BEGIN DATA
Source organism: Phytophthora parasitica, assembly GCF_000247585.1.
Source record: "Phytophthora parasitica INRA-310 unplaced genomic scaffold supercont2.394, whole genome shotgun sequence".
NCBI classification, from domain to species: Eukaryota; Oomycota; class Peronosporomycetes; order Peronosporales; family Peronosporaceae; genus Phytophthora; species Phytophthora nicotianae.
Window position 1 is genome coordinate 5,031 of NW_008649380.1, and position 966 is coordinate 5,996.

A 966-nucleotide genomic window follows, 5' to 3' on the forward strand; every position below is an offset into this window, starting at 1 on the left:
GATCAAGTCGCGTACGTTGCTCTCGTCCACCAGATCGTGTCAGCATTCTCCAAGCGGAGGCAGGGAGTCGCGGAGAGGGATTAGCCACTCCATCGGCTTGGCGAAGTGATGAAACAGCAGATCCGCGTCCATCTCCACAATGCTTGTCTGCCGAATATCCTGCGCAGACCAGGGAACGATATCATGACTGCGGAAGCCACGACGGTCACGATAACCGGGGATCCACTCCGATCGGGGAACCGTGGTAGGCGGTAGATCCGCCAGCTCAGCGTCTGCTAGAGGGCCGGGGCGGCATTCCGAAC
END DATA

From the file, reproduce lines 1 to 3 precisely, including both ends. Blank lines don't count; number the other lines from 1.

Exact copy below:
Source organism: Phytophthora parasitica, assembly GCF_000247585.1.
Source record: "Phytophthora parasitica INRA-310 unplaced genomic scaffold supercont2.394, whole genome shotgun sequence".
NCBI classification, from domain to species: Eukaryota; Oomycota; class Peronosporomycetes; order Peronosporales; family Peronosporaceae; genus Phytophthora; species Phytophthora nicotianae.